14 Apr 2016

Protecting confidential information: A hollow victory filled with an indemnity costs order

by Leigh Howard, Jennifer Winckworth

Investing in front-end solutions to protect your confidential information can be far better than relying on litigation after the horse has bolted.

When you suspect that an employee has disseminated your confidential information to third parties, you may think that litigation offers you a complete solution. A recent case, Actrol Parts Pty Ltd v Coppi (No 3) [2015] VSC 758, teaches us that this may not always be so. You may be better off proactively managing the risk through contracts of employment, policies, and appropriate IT systems.

Mr Coppi walks but did the employer’s confidential information go with him?

Mr Coppi resigned from his employment and was placed on gardening leave for his four week notice period. Shortly before his notice period ended, the employer discovered that Mr Coppi:

  • was about to start a new job with a competitor; and
  • sent a number of internal sales records to his personal email address in the weeks leading to his resignation.

The employer obtained an Anton Piller order to search Mr Coppi’s home for confidential information, seizing 21 IT devices. However, a forensic analysis of these devices did not uncover that Mr Coppi had passed on any confidential information to third parties.

Nonetheless, the employer continued to press the case to a trial that spanned seven days. At trial, the employer only sought damages of a nominal amount, because it could not point to any loss or damage arising from the alleged leaking of confidential information (eg. a loss of business to competitors).

The findings, breach of the Civil Procedure Act and the indemnity costs order

Justice Bell found that:

  • Mr Coppi did not misuse any of the employer’s confidential information. He had a legitimate reason for sending the records to his personal email address (being a need to work from home);
  • Mr Coppi did breach his contract of employment by commencing his new job one day before his notice period came to an end;
  • however, this was an “entirely pyrrhic victory”, and a waste of the Court’s time.

Justice Bell dismissed the proceeding, notwithstanding that he found breach of contract. This was because he found that the employer had breached the Civil Procedure Act 2010 (Vic) by maintaining its claim.

The employer was ordered to pay Mr Coppi’s costs (estimated to be $300,000) on an indemnity basis. This was in addition to its own costs, which were estimated to be $600,000.

What went wrong in this case?

The indemnity costs order was largely a product of the judge’s finding that employer had contravened the Civil Procedure Act by failing to ensure that its investment in the proceeding was reasonable and proportionate to the real issues in dispute.

The judge also relied upon the fact that Mr Coppi had provided a number of offers to settle, which included undertakings that Mr Coppi would maintain the confidentiality of the employer’s information. As it turned out, Mr Coppi’s proposed confidentiality undertaking was far more than what the employer was able to obtain from the Court.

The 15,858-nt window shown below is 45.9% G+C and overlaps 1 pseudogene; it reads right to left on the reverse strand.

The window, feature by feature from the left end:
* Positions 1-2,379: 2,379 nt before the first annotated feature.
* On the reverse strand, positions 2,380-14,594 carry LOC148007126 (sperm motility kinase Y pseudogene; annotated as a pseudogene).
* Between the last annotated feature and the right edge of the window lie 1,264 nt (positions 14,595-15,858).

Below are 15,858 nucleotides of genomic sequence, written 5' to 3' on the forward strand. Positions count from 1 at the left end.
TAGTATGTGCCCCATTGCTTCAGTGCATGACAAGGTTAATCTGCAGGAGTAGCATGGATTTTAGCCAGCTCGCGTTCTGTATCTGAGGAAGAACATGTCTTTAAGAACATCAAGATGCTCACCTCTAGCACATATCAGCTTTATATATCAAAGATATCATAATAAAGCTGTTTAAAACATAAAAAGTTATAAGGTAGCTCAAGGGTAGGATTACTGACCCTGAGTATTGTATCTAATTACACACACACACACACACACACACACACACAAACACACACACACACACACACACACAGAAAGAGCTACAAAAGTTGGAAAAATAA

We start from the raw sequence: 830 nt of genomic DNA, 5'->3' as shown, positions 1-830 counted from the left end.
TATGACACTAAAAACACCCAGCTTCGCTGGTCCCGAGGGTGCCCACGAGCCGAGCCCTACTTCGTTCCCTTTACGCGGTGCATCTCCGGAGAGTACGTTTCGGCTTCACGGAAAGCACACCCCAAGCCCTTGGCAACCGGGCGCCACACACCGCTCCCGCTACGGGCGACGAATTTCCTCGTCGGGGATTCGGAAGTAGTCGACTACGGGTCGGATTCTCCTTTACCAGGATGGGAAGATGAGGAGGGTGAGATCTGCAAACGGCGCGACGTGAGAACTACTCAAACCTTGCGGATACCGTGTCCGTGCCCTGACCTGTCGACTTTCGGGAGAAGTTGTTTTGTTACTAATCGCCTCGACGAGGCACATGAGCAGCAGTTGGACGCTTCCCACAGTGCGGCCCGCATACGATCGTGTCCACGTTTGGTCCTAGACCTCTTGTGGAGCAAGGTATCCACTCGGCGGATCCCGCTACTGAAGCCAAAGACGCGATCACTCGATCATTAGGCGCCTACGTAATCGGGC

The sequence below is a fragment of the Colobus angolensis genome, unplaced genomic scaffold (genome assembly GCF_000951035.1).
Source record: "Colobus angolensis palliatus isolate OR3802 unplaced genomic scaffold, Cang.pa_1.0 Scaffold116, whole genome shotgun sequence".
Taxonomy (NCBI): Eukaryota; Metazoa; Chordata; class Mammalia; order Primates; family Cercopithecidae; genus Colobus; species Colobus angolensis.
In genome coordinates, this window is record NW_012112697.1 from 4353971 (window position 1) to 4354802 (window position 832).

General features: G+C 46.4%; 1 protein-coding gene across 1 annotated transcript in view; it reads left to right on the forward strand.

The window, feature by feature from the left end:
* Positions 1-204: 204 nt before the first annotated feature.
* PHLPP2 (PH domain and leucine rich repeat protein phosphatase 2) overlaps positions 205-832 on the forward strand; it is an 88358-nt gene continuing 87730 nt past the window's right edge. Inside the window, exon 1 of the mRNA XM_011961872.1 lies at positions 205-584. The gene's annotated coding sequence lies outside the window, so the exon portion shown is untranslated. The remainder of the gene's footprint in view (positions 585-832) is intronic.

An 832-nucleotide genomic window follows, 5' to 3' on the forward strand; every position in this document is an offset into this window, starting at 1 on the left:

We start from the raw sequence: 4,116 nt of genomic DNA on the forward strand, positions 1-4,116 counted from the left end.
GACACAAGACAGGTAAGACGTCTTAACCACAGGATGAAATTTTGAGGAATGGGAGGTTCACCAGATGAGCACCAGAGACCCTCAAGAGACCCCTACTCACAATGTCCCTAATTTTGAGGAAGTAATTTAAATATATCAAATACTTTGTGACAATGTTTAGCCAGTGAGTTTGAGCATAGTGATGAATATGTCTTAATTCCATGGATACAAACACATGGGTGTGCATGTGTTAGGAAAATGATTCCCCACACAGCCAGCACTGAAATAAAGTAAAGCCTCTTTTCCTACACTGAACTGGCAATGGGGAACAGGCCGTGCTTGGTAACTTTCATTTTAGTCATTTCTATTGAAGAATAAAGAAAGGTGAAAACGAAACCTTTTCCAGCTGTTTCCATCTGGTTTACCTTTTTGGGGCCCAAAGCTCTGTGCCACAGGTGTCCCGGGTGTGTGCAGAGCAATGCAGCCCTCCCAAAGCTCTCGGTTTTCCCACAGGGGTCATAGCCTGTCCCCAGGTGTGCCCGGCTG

Front-end solutions to the back-end problems

The problems faced by the employer predated the litigation. Most importantly, Mr Coppi’s contract of employment did not contain provisions protecting the employer from potential competition and solicitation after cessation of employment.

The decision in this case is a timely reminder that it is far preferable to take pre-emptive steps to protect confidential information, rather than relying on litigation "after the horse has bolted". Pre-emptive action can minimise the risks that confidential information will be misused in the first place, and also ensure that, if misuse does occur, your business is in the best possible legal position to attempt to remedy the problem.

Questions you should ask yourself include:

  • Do your employment contracts contain obligations concerning confidentiality, and restraint on competition and solicitation?
  • Have these clauses been legally reviewed to ensure that they enforceable, and are they tailored to the circumstances of each employee?
  • Do your employment policies and procedures adequately explain the nature and importance of confidential information to the business, and contain appropriate expectations?
  • Does your business culture and day-to-day practices align with those expectations?
  • Can your IT security systems adequately trace dissemination of confidential information ? For example:
  • are you able to monitor cloud activity (eg. Dropbox), external device activity (eg. USB), printing and email?
  • do you have backup systems in place that can trace deletion of material?

WATCH CU LAB: When employees walk, does your confidential information go with them? with Richard Hoad

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Clayton Utz communications are intended to provide commentary and general information. They should not be relied upon as legal advice. Formal legal advice should be sought in particular transactions or on matters of interest arising from this communication. Persons listed may not be admitted in all States and Territories.